This month I'm the hosting the Stash busting sew-a-long group theme which is "Facing your Fabric Fears." I guess this means I better pull the tricky fabric bin out of the back of the stash cave. At least froggie will get to sleep in silk all month.
For those of you who may not know the Stash busting sew-a-long group was created as a support group of sorts for those of us who felt overwhelmed by our stashes. We wanted a way to motivate ourselves to sew out of the stash instead of constantly buying new fabric. We have a monthly theme to get the creative juices flowing but you can sew whatever you want. Here's a link to our facebook group if you feel like joining the party.
To start off the month put together a list of tips and links to helpful tutorials for all the stereotypical tricky fabrics.
- Stiffen light weight silk fabrics, like chiffon and georgette, before cutting. My favorite method is soaking the fabric in gelatin solution as described in this Threads article. This does take a little pre-planning since the fabric will need time to dry before cutting. What I like to do is mix up my gelation solution and put it and the fabric into a rubbermaid dish pan. (A bucket or the kitchen sink would also work fine.) After letting the fabric soak for an hour, I take it out and roll it in a towel to get rid of the extra water. Then the fabric is put on a drying rack to dry overnight. After the fabric is dry it can be pressed on low heat if any wrinkles happened during drying. Then you're ready to cut
- Cut silk out in a "paper sandwich." You've probably heard this before and I'm here to tell you that it does make a BIG difference. Let's not talk about the time I decided to cut georgette without paper.....total disaster. Grainline Studios has a nice tutorial on how she cuts using this technique. I do it the same way other than using the floor and a roll of Kraft paper. Use the sharpest set of shears you have to make everything go as smooth as possible.
- Use a new sharp needle. You don't want to accidentally snag your fabric just because your needle's gone dull. Also make sure you're using the right size needle for your fabric weight.
- Empty out the water in your iron and use a pressing cloth. Don't take the chance of your ironing peeing all over your silk project. A press cloth is another great way of protecting your fabric. Silk organza is my personal favorite pressing clothing because you can see through it while pressing.
- Pre-wash, pre-wash, pre-wash because rayon will shrink like nobody's business.
- Give yourself some cutting help. Cutting rayon isn't as tricky as silk, but using some of the silk techniques can keep you from getting wonky pattern pieces. Personally I like to stiffen rayon up with some spray starch and then cut it laying on some paper.
- Let it hang before you hem it. I've had more wonky hemlines with rayon than anything else so let it drop before doing all your hand sewing work.
- Choose a plaid line for all your matching. When I start cutting a plaid project first I mark all my pattern pieces with a horizontal like in this Grainline Studio post. That way I know all my vertical plaid will match up as long as I place them on the same plaid line.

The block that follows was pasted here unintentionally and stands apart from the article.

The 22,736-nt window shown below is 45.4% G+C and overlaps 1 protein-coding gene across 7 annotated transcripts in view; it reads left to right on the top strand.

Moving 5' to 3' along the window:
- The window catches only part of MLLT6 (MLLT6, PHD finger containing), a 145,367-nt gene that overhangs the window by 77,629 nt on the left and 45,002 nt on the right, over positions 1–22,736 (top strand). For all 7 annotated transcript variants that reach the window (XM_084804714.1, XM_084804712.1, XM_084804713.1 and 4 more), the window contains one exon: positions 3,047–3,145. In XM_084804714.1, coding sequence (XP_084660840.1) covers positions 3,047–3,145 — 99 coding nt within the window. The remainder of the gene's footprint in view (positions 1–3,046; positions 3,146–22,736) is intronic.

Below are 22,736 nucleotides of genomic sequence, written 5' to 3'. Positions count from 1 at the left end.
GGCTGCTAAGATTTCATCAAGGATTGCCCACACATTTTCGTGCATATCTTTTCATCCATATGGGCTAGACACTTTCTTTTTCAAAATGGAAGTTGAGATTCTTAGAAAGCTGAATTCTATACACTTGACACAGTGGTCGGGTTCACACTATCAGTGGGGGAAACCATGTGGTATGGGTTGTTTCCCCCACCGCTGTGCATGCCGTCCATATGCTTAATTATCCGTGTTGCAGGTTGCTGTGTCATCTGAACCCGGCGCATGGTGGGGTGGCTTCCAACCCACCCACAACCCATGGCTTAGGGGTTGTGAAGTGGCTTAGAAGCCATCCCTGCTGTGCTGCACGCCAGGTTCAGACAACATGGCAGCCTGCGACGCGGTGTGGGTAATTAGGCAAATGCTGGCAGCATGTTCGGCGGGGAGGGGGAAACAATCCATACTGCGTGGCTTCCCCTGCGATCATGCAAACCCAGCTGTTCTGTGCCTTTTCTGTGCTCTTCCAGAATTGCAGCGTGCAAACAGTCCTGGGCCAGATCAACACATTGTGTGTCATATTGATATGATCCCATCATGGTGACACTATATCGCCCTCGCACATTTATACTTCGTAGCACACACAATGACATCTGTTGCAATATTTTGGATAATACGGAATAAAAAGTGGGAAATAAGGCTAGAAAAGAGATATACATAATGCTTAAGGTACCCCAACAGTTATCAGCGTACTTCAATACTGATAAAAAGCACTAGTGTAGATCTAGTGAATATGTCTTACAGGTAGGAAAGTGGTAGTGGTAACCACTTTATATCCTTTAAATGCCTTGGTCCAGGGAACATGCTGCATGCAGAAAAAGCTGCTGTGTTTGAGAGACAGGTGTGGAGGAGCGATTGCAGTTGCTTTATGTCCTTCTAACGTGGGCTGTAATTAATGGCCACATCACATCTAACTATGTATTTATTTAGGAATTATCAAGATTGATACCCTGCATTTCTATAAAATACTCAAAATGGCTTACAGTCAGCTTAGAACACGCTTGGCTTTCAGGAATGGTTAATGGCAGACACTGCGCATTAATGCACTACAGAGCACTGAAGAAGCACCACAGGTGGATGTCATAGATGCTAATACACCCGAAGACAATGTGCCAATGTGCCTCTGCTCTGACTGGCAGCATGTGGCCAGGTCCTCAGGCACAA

- When cutting pieces that are mirror images use the first to help line up the plaid on the second. For example my pattern has two back skirts to cut. When cutting the first pattern piece I use my plaid line mark and straight of grain to line up the pattern. Then when I cut the second piece I flip the first piece on top of the pattern and use that to help line up the plaid.
- Sew with a walking foot to help match plaid along the seams.
- Get yourself some clips to use instead of pins. You can go high end and buy some Clover Wonder Clips or be cheap like me and buy some small binder clips.
- Use a leather needle and 100% polyester thread. You don't want to worry about cotton thread deteriorating on your leather project.
- Teflon or roller feet are great for sewing leather because they don't stick to the hide. You can also put some scotch tape on the bottom of a regular foot to keep it from sticking.
- Use a hammer to help flatten any seams or darts that you don't want to topstitch flat.
- Double sided tape is helpful for positioning things like zippers on welt pockets.
- The By Hand London blog put together a very comprehensive post on working with sequined fabric. Thinking I should don some safety goggles and finally sew the black sequin yardage in the stash.
- We just finished up a knits themed month in the group and Heather D rounded up a lot of great tips. Here's a link to her blog posts.
- I think of my pal Gillian as "The queen of knits." Her Lazy tips for sewing knits series is great of any newbies out there.
- Get yourself a self healing mat and a rotary cutter to make cutting out knits a breeze.
- I also highly recommend buying yourself a serger if you really like working with knits. My personal machine is the fairly economical priced Brother 104D. I've been using mine for several years and it's probably the most dependable machine in my sewing room.
That's all the tips and tricks I've run across in my personal experience. How about you guys? Do you have any great tips you like to share? Leave them in the comments section and I will have Froggie collate them for everyone's benefit.